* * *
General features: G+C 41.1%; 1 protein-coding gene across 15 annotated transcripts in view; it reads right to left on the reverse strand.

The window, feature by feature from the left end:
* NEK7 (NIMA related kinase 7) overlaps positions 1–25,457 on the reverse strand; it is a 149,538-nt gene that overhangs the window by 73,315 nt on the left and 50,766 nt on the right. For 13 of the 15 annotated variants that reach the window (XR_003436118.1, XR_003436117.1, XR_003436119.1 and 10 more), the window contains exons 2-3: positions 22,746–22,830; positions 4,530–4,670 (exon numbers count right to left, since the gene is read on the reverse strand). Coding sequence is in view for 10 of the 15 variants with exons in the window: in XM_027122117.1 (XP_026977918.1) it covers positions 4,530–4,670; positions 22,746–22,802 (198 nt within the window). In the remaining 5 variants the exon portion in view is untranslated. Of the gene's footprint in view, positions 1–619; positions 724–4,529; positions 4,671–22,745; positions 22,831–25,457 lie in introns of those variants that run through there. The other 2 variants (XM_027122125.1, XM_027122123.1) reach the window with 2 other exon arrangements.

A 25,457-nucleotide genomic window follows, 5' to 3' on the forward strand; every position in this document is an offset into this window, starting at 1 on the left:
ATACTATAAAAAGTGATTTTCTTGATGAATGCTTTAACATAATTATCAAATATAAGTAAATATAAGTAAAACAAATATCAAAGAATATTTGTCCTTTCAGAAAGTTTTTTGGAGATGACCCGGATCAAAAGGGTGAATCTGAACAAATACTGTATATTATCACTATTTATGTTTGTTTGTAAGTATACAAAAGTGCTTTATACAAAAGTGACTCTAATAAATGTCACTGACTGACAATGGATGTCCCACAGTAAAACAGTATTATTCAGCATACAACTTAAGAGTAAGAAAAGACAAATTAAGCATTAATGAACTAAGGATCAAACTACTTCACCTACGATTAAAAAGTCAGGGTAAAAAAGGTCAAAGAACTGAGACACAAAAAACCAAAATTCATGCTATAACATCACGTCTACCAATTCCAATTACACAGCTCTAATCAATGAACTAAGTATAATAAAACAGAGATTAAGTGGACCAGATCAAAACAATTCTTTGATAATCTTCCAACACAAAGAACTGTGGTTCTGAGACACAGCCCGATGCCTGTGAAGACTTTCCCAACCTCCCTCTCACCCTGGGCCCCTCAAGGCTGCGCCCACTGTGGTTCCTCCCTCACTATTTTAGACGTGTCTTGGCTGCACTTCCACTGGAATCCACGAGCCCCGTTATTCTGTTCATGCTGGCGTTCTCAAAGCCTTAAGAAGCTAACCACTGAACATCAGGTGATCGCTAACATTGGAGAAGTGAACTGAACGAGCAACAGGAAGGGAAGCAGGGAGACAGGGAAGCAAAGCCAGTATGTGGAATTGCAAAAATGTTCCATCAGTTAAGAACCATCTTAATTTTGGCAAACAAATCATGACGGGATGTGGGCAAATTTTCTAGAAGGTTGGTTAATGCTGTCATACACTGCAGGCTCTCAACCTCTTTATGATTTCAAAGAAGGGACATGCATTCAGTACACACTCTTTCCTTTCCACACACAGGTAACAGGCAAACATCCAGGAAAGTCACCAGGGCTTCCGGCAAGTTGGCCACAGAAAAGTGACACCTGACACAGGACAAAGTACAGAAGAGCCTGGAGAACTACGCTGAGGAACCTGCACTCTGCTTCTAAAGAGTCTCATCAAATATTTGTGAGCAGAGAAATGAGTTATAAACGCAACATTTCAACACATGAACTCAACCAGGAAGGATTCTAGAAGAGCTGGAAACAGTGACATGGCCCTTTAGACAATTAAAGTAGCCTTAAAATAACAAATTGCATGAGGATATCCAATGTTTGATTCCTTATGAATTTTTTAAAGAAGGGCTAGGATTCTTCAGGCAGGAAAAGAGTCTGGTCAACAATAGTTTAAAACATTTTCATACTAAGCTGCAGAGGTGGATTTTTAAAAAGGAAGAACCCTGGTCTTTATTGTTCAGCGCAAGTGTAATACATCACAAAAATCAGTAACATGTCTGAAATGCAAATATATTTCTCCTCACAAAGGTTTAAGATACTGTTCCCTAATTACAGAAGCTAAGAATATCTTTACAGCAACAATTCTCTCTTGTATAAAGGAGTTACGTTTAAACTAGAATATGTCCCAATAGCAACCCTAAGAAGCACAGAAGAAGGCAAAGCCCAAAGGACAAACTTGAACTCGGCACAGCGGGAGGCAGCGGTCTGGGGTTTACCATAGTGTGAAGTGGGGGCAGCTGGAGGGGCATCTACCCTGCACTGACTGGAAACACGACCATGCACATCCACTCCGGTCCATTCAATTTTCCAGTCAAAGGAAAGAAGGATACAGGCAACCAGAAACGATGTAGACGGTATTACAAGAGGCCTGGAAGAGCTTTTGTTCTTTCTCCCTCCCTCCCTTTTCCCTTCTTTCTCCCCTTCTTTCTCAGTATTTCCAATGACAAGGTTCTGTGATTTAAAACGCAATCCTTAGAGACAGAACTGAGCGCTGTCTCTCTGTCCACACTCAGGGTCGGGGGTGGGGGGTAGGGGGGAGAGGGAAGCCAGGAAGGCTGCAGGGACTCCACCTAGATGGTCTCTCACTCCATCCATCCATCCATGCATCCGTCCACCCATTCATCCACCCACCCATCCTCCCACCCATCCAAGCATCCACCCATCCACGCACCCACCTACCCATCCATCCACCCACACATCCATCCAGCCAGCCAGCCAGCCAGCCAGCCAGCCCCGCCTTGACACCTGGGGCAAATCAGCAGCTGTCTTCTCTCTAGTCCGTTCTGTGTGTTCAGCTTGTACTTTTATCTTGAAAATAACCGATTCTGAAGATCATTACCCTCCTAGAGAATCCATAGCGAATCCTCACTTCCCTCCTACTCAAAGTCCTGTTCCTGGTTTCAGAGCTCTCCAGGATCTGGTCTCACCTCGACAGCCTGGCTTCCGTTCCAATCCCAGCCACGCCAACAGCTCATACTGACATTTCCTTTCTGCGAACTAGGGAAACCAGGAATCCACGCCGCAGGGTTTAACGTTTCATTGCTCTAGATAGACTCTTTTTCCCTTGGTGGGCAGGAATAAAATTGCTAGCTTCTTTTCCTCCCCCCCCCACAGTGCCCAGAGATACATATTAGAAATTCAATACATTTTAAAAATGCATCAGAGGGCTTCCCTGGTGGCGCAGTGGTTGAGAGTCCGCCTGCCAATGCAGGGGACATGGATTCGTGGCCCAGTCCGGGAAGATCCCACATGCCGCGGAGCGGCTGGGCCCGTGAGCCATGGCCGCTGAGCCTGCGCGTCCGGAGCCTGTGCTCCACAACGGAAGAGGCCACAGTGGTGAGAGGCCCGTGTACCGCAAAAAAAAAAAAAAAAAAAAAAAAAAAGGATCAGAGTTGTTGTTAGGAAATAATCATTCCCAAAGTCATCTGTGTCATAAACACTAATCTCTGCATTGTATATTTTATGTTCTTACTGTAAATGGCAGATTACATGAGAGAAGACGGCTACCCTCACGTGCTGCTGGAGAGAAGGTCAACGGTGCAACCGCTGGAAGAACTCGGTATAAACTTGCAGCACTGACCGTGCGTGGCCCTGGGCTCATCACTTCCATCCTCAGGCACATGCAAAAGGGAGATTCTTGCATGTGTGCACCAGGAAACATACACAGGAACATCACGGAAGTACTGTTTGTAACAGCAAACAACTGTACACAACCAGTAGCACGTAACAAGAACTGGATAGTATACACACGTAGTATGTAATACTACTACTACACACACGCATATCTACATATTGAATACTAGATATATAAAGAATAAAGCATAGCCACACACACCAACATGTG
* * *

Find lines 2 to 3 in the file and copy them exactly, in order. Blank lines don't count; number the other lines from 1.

The window, feature by feature from the left end:
* NEK7 (NIMA related kinase 7) overlaps positions 1–25,457 on the reverse strand; it is a 149,538-nt gene that overhangs the window by 73,315 nt on the left and 50,766 nt on the right. For 13 of the 15 annotated variants that reach the window (XR_003436118.1, XR_003436117.1, XR_003436119.1 and 10 more), the window contains exons 2-3: positions 22,746–22,830; positions 4,530–4,670 (exon numbers count right to left, since the gene is read on the reverse strand). Coding sequence is in view for 10 of the 15 variants with exons in the window: in XM_027122117.1 (XP_026977918.1) it covers positions 4,530–4,670; positions 22,746–22,802 (198 nt within the window). In the remaining 5 variants the exon portion in view is untranslated. Of the gene's footprint in view, positions 1–619; positions 724–4,529; positions 4,671–22,745; positions 22,831–25,457 lie in introns of those variants that run through there. The other 2 variants (XM_027122125.1, XM_027122123.1) reach the window with 2 other exon arrangements.